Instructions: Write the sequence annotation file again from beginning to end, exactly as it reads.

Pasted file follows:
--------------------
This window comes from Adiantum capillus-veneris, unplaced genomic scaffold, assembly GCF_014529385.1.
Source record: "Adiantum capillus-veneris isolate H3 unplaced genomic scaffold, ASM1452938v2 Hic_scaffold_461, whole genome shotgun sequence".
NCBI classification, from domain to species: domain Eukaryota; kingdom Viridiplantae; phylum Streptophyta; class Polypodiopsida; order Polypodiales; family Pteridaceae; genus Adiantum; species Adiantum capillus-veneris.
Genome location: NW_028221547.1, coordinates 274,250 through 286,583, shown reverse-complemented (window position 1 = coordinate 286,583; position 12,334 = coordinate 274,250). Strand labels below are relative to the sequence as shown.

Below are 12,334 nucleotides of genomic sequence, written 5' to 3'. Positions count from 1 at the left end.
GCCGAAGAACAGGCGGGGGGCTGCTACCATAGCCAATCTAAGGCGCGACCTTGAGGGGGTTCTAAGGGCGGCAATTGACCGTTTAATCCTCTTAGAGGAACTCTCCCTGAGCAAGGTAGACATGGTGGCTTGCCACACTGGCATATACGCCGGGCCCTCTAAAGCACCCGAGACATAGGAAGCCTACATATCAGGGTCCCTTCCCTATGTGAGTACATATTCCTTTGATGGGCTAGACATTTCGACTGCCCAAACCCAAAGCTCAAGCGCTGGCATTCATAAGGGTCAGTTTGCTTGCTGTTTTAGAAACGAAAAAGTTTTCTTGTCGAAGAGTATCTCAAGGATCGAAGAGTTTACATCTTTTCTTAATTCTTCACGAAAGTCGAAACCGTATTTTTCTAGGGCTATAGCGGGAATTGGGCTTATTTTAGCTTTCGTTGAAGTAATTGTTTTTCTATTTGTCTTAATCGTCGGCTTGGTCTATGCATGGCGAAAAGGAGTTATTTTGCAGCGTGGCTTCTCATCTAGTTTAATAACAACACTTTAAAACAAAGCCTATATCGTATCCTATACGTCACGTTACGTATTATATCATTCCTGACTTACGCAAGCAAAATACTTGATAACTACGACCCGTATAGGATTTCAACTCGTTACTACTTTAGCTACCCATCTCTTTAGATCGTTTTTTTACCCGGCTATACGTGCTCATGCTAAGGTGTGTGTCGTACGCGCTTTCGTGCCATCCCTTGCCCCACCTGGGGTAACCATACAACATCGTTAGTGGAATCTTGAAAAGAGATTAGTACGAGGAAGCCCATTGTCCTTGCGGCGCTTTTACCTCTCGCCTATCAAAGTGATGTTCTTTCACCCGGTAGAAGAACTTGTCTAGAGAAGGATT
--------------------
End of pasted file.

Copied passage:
This window comes from Adiantum capillus-veneris, unplaced genomic scaffold, assembly GCF_014529385.1.
Source record: "Adiantum capillus-veneris isolate H3 unplaced genomic scaffold, ASM1452938v2 Hic_scaffold_461, whole genome shotgun sequence".
NCBI classification, from domain to species: domain Eukaryota; kingdom Viridiplantae; phylum Streptophyta; class Polypodiopsida; order Polypodiales; family Pteridaceae; genus Adiantum; species Adiantum capillus-veneris.
Genome location: NW_028221547.1, coordinates 274,250 through 286,583, shown reverse-complemented (window position 1 = coordinate 286,583; position 12,334 = coordinate 274,250). Strand labels below are relative to the sequence as shown.

Below are 12,334 nucleotides of genomic sequence, written 5' to 3'. Positions count from 1 at the left end.
GCCGAAGAACAGGCGGGGGGCTGCTACCATAGCCAATCTAAGGCGCGACCTTGAGGGGGTTCTAAGGGCGGCAATTGACCGTTTAATCCTCTTAGAGGAACTCTCCCTGAGCAAGGTAGACATGGTGGCTTGCCACACTGGCATATACGCCGGGCCCTCTAAAGCACCCGAGACATAGGAAGCCTACATATCAGGGTCCCTTCCCTATGTGAGTACATATTCCTTTGATGGGCTAGACATTTCGACTGCCCAAACCCAAAGCTCAAGCGCTGGCATTCATAAGGGTCAGTTTGCTTGCTGTTTTAGAAACGAAAAAGTTTTCTTGTCGAAGAGTATCTCAAGGATCGAAGAGTTTACATCTTTTCTTAATTCTTCACGAAAGTCGAAACCGTATTTTTCTAGGGCTATAGCGGGAATTGGGCTTATTTTAGCTTTCGTTGAAGTAATTGTTTTTCTATTTGTCTTAATCGTCGGCTTGGTCTATGCATGGCGAAAAGGAGTTATTTTGCAGCGTGGCTTCTCATCTAGTTTAATAACAACACTTTAAAACAAAGCCTATATCGTATCCTATACGTCACGTTACGTATTATATCATTCCTGACTTACGCAAGCAAAATACTTGATAACTACGACCCGTATAGGATTTCAACTCGTTACTACTTTAGCTACCCATCTCTTTAGATCGTTTTTTTACCCGGCTATACGTGCTCATGCTAAGGTGTGTGTCGTACGCGCTTTCGTGCCATCCCTTGCCCCACCTGGGGTAACCATACAACATCGTTAGTGGAATCTTGAAAAGAGATTAGTACGAGGAAGCCCATTGTCCTTGCGGCGCTTTTACCTCTCGCCTATCAAAGTGATGTTCTTTCACCCGGTAGAAGAACTTGTCTAGAGAAGGATT